couldn't rate the BE as I couldn't get to it. Word of advice, don't view us as haters, view us as an opportunity to see where your opportunities for improvement are.
Utterly unreadable (beyond syntax, spelling & grammatical errors)
No real plot or logic to events. Clearly deserves NO stars, even for effort
The comment Jay put below hit the problem spot on.
I'm afraid I couldn't follow any of it at all. I can give no points in any category. There could be great characters and wonderful BE in there, but I could not find them amid the ridiculously, unreadably, silly purple prose.
I think the issue boils down to this: No matter how much of a genius you may be with the written word, how correct you are in their meanings, or how "intelligent" your diction, you've still failed if your readers can't understand your message.
You're approaching literature as if it were some kind of formula or equation. You're dissecting it like some kind of science experiment. Readers don't want logic, they want feeling. They want something organic, meaningful and relevant to them. Cut the sophistication and deliver the erotica. That's what we're all here for.
I find it very odd when people rank me at the bottom in every category but one. Like somehow even though I made no sense, I should still get some pointage for BE. Both of the sentences you indicated are bad examples or you are focusing in the wrong places if you want to disrupt their meanings. It is very difficult to diagram things over the Internet but I think we can agree that the first is a simple descriptive sentence with a dependent clause tacked on its end. "Belonging to a castle" etc. describes the tower. You make a good point that it lacks action but that has more to do with its verbage than its structure and if we want to talk about deficient verbage it would not be hard to find a myriad of seemingly good stories suffering from the same problem on this website. People just don't seem to care that much anymore about active verbs so long as the sentence makes sense (and sense making is simply following the same patterns that have been handed down for centuries. Heaven forbid that we disrupt the patterns). But I am digressing. The second sentence suffers from a jump or a skip if you will. One must correlate the trampoline with the circle and then it makes sense. Trampolines are circular. Am I right? And high-schoolers would circulate. Am I right? Galloping can, of course, mean several things as the dictionary will tell you. Many deal with horses or quadrupeds. However, there are, at least, three that I found that do not deal with horses. What this comes down to is matter of taste and it is not something over which we can argue analytically. Any point that I will make about said sentences or that you will make will boil down to the same perpetual conflict: should the reader be given his meaning on the page or should it be something that he or she develops. Now I am beginning to sound like a real snoot, so I should probably wrap this up. I appreciate the criticism but I feel it lacks a real grappling with the issue. You say tomato and I say tomato and we remain nowhere but in our same positions of extremity. There is certainly a good argument to be made in this conversation that I should give up writing pornography of any sort especially if this is the way I am to go about it. I do not know what to say about that. By every means I should if I continue to get such inconsiderate haters. I will assure you that the stories are not written using any scrambling or translating software. I use those for other things when I want to not make sense. So, of course, those could be rubbing off on this kind of writing. I do not consult a dictionary in the midst of writing because I like to follow where the language leads me. The best worst sentence that I can pick out is the one of the first two that deals with coverture, a word from divorce proceedings from the 18th century. That word should have never made the final cut. Yet when I checked a dictionary after the fact I found it can, in fact, mean a covering too. My criterion as an author cannot come down to whether I do or do not know what a word means. What matters is if I strike a feeling or a nerve that one has stumbled on before. Clearly I did not do so for either of you and I apologize for that.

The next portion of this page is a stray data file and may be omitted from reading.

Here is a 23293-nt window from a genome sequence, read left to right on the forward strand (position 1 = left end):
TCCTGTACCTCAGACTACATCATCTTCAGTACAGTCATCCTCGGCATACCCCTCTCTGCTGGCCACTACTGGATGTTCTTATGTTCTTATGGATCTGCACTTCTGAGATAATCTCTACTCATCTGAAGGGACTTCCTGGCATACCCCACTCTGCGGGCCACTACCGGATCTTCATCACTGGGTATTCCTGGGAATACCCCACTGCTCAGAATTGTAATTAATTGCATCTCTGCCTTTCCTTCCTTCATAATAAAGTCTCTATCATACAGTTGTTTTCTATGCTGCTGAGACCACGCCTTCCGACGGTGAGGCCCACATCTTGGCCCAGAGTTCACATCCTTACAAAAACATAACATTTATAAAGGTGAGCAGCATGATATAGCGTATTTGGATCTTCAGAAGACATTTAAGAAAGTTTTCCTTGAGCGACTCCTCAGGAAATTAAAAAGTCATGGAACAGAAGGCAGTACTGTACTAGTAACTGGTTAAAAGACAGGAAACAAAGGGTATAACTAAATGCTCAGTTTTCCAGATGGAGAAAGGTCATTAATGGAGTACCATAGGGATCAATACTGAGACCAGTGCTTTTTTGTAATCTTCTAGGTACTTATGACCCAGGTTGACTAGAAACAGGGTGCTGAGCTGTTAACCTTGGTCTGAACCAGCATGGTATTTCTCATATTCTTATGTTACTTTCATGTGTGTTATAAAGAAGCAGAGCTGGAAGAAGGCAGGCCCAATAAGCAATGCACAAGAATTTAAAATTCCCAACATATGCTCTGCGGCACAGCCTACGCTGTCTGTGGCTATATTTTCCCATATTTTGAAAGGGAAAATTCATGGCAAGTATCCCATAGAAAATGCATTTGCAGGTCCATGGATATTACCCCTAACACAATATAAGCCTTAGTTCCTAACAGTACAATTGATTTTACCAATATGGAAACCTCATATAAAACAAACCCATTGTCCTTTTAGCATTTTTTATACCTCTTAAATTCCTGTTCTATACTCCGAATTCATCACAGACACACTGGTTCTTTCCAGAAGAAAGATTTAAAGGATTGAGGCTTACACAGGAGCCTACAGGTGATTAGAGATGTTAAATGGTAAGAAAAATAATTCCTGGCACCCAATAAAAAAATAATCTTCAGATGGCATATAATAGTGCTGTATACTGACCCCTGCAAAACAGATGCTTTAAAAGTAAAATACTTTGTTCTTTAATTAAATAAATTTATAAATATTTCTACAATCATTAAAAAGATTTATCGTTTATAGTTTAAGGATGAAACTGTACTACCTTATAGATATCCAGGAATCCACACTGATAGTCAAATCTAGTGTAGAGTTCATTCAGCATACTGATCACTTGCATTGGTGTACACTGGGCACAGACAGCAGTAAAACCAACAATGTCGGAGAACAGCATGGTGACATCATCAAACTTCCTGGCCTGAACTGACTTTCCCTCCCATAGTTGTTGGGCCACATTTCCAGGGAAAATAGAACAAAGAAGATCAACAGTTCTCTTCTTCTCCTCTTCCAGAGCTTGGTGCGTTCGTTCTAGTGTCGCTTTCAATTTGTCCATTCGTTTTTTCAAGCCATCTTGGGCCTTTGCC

Sorry, this falls flat. I started, but could not finish. Really like bruv said, no sentence structure.
This is just totally unreadable. It's not like these aren't real words, strung together by a native speaker of the language- they are ACTUAL words, found in dictionaries and everything- they just don't make any damn sense next to each other. It's the most difficult kind of word salad to get through. I can't rate anything about this story because I perpetually have no idea what's going on.
Look: Here's a sentence from a story. In context or out of context it's just gibberish:
"Said tower was mad
anachronistic, belonging to a castle not to the Playboy party unfolding below."
Setting aside a revulsion toward describing something as "mad anachronistic", this sentence is really poorly structured. It just kind of wanders along on the page, with neither punctuation or action to give it a direction.
Here's another sentence:
"Within its smoky glass interior, really tre chique, she saw her high school friends
and her playing on a trampoline. They were all galloping in a circle, suddenly dropping with legs
extended, ass flat, and then back to their feet."
What? There's an immediate transition from being on a trampoline, for some reason, to galloping in a circle. Either the author doesn't know what galloping means or this story is dozens of bits of other stories pasted together as some weird meta commentary. I don't know. It can't be explained. I don't necessarily even want an explanation. I just want to have not read this, but that's impossible now.